‘We have these porous borders. These [drug] cartels figure out…not only how to get into Texas, California and Arizona, but all across the country and build up networks,’ Pompeo told WABC 770 AM radio on Sunday.
‘Our local law enforcement…are under enormous pressure because of the drugs.
‘Kids all across America are going to die as a result of the failure of this Administration to secure that border,’ he said.
Pompeo criticized the Biden administration for not adequately screening migrants who come across the border and for ditching Donald Trump’s ‘remain in Mexico’ policy.
Federal agents in Texas said in June that there has been a 4,000 per cent increase in seizures of fentanyl at the border.
In a September 15 memorandum, President Biden highlighted ‘major drug transit or major illicit drug producing countries’ and disucssed a plan to expand access to prevention, treatment, and recovery from drug addictio
According to NBC News, Border Patrol in El Paso found one pound of fentanyl outside ports of entry in 2018. It was two pounds in 2019, and nine pounds in 2020. So far, in 2021, they’ve found 41 pounds.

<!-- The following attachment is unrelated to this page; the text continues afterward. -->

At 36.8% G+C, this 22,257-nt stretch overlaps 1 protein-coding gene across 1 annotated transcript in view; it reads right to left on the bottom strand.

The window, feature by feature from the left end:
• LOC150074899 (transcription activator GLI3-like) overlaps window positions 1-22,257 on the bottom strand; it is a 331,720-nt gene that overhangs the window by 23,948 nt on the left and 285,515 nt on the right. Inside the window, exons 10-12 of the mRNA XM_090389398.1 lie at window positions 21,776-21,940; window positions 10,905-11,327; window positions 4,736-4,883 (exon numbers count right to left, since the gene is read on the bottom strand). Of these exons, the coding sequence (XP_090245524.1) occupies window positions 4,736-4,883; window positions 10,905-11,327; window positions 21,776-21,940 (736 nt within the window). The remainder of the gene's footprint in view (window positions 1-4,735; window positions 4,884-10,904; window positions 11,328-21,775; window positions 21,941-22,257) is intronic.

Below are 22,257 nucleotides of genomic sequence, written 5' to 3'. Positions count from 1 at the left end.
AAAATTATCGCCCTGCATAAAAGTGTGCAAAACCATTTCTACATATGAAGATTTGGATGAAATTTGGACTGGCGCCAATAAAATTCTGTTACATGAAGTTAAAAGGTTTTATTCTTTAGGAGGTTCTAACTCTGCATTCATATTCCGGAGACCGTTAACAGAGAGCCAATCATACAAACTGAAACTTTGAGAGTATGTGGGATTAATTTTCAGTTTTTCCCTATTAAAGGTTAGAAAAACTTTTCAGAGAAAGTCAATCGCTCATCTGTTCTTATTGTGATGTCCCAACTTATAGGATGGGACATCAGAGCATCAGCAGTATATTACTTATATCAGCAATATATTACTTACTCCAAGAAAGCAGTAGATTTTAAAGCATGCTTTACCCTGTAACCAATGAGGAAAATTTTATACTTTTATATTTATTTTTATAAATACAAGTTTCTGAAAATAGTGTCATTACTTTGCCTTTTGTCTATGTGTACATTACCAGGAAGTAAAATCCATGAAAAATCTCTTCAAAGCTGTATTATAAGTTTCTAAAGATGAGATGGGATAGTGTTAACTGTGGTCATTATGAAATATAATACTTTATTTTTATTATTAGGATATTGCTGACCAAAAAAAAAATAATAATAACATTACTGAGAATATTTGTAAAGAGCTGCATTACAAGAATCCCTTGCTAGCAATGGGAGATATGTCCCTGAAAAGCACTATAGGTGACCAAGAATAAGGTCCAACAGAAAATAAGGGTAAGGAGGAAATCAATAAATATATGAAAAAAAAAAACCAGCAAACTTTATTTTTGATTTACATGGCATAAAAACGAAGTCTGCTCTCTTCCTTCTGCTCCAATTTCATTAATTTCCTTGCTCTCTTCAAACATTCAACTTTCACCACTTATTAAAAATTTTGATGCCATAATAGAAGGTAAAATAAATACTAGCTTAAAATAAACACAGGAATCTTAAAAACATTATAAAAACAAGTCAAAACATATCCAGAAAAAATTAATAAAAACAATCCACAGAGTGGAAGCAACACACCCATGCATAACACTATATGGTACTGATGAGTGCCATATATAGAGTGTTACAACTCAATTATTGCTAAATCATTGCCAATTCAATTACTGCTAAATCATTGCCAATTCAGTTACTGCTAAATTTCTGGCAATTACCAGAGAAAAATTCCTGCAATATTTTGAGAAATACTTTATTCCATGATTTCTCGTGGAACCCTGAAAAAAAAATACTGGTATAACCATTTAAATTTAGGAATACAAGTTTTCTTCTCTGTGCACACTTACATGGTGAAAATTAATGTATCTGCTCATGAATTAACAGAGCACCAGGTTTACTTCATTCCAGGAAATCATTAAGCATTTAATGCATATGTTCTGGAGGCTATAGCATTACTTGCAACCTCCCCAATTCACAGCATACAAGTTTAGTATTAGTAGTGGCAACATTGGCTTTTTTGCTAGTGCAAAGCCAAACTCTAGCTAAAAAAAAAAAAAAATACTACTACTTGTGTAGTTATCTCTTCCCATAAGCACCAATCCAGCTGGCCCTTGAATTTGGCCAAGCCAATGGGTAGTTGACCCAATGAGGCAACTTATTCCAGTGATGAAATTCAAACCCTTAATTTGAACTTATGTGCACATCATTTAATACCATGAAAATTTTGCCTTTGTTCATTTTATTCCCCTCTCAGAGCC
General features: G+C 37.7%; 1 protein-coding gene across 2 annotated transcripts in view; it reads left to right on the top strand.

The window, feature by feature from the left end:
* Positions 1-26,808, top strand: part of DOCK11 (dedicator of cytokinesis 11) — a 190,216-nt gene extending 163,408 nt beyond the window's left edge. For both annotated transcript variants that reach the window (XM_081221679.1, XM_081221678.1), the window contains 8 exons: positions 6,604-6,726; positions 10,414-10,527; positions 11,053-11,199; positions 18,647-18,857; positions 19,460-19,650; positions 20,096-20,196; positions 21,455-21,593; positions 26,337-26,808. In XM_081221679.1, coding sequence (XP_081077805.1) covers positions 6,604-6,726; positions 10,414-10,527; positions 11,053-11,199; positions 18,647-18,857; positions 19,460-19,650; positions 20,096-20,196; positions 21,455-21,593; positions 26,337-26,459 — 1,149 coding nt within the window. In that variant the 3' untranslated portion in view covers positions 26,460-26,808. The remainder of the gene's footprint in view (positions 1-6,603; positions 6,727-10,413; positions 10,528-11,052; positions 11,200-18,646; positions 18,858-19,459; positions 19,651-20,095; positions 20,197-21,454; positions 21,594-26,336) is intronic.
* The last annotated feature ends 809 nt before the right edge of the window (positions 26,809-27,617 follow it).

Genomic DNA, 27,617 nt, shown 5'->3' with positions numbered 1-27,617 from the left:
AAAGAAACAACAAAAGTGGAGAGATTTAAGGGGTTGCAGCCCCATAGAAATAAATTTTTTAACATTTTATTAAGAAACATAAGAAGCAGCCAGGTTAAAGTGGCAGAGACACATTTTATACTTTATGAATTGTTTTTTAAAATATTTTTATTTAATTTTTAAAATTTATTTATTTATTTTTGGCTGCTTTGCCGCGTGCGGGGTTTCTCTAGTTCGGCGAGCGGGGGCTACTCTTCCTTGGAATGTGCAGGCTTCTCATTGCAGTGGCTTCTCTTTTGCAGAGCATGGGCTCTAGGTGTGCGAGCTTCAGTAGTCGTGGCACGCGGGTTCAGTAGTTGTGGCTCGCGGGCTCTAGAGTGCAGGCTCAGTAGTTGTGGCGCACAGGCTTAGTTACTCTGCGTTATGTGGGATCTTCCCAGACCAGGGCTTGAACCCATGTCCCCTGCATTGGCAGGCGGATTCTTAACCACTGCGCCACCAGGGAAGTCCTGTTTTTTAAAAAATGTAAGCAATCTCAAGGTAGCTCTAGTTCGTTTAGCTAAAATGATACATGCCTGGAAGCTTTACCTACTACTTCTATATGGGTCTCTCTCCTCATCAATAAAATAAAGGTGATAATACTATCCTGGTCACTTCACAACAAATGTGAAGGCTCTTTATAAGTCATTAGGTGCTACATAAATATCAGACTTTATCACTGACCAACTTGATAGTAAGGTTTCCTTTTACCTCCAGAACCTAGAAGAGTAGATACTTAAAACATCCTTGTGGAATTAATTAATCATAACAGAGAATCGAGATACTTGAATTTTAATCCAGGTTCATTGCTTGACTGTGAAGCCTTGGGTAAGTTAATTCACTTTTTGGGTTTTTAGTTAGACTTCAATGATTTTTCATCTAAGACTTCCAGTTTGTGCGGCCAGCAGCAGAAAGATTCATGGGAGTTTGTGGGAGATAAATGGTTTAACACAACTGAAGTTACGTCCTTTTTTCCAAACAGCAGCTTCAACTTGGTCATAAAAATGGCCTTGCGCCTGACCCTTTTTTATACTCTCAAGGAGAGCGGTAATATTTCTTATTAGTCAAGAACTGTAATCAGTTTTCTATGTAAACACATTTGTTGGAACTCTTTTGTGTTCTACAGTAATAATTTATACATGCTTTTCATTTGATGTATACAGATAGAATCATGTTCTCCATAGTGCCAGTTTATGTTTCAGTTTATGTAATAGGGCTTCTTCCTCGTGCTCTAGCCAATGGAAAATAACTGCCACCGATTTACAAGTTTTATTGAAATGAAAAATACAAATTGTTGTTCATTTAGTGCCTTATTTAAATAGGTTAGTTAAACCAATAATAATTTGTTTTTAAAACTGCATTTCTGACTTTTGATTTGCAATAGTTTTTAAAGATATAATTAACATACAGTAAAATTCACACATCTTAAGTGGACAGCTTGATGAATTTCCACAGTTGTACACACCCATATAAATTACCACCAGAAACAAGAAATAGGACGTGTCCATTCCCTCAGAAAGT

However, the Chief Border Patrol Agent Gloria Chavez said the fentanyl is actually being smuggled in outside traditional ports of entry.
Meanwhile, in a September 15 memorandum, President Biden highlighted ‘major drug transit or major illicit drug producing countries’ and disucssed a plan to expand access to prevention, treatment, and recovery from drug addiction.
‘The ongoing drug addiction and overdose epidemic in the United States is one of the foremost public health priorities of my Administration, and addressing this epidemic will require both new domestic investments and greater cooperation with foreign partners to target illicit drug suppliers and the criminal organizations that profit from them,’ he said.
‘My Administration will seek to expand cooperation with key partners, such as Mexico and Colombia, to shape a collective and comprehensive response and expand efforts to address the production and trafficking of dangerous synthetic drugs that are responsible for many of our overdose deaths, particularly fentanyl, fentanyl analogues, and methamphetamine,’ he continued.
He called for more efforts to ‘dismantle transnational criminal organizations and their networks, increase prosecutions of criminal leaders and facilitators, and strengthen efforts to seize illicit assets’ in Mexico in particular.